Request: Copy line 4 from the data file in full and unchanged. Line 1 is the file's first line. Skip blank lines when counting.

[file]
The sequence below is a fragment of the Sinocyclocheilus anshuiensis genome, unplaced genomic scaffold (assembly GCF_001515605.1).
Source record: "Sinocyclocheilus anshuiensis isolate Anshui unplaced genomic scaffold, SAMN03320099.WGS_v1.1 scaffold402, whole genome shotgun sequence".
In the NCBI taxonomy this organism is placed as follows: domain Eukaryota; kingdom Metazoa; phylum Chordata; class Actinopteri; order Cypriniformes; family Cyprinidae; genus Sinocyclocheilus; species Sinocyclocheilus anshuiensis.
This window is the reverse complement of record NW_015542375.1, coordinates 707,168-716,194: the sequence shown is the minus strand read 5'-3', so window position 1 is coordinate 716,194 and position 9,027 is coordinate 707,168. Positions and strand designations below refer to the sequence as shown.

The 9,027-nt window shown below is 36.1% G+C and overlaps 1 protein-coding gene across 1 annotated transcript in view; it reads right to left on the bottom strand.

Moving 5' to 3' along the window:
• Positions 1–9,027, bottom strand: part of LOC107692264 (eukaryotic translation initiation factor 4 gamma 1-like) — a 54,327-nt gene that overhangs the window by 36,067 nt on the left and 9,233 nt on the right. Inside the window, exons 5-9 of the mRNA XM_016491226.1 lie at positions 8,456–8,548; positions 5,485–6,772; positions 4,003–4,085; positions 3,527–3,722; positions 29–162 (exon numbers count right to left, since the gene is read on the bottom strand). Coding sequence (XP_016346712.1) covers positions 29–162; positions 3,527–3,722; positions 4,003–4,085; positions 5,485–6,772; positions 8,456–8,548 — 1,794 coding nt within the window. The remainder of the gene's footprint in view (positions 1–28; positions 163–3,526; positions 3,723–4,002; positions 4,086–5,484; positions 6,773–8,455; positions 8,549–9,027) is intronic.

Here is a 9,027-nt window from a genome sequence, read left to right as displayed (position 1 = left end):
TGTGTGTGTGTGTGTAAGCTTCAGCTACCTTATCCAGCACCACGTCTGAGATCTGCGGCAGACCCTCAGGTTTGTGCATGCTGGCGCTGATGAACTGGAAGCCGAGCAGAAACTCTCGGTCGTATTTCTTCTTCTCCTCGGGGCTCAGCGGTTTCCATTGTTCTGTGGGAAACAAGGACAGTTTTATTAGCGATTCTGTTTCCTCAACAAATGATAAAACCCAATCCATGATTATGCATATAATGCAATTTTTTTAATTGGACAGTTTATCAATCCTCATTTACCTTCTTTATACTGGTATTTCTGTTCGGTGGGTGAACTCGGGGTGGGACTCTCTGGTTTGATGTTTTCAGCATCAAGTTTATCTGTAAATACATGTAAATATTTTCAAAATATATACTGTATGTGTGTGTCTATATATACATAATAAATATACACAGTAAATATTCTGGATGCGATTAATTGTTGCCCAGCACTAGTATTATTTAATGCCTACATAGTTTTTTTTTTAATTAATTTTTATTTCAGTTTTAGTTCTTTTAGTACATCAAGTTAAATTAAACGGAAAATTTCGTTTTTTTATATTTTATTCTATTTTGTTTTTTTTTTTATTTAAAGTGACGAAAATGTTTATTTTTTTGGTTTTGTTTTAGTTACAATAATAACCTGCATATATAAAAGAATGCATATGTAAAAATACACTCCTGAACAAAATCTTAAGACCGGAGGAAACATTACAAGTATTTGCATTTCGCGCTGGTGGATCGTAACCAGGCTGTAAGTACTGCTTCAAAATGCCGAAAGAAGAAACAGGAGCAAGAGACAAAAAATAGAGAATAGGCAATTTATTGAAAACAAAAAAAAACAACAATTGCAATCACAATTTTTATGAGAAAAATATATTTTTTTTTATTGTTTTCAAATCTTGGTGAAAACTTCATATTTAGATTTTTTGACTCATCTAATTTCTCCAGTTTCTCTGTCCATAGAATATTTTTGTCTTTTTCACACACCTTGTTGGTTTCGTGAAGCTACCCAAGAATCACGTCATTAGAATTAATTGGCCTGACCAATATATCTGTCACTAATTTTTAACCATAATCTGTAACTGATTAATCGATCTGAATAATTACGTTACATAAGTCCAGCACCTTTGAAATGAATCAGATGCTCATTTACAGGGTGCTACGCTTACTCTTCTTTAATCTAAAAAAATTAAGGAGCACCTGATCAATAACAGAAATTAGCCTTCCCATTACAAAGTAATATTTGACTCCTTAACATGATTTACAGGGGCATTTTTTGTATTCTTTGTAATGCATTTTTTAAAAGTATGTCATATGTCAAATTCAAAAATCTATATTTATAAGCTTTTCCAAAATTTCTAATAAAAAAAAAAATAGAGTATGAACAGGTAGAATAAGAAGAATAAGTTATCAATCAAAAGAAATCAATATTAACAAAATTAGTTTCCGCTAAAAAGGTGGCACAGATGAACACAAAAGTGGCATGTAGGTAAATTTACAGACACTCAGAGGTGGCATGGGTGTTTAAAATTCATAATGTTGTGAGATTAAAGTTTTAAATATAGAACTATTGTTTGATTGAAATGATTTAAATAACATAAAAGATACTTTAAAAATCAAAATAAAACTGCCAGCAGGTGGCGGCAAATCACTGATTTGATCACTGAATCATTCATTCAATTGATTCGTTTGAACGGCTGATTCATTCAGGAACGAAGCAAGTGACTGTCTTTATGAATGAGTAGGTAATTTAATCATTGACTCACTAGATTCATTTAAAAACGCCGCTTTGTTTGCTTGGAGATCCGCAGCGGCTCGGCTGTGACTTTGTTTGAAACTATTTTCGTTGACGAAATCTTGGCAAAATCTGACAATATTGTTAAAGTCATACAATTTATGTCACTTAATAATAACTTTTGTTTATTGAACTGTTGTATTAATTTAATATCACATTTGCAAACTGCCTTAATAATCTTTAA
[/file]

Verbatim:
This window is the reverse complement of record NW_015542375.1, coordinates 707,168-716,194: the sequence shown is the minus strand read 5'-3', so window position 1 is coordinate 716,194 and position 9,027 is coordinate 707,168. Positions and strand designations below refer to the sequence as shown.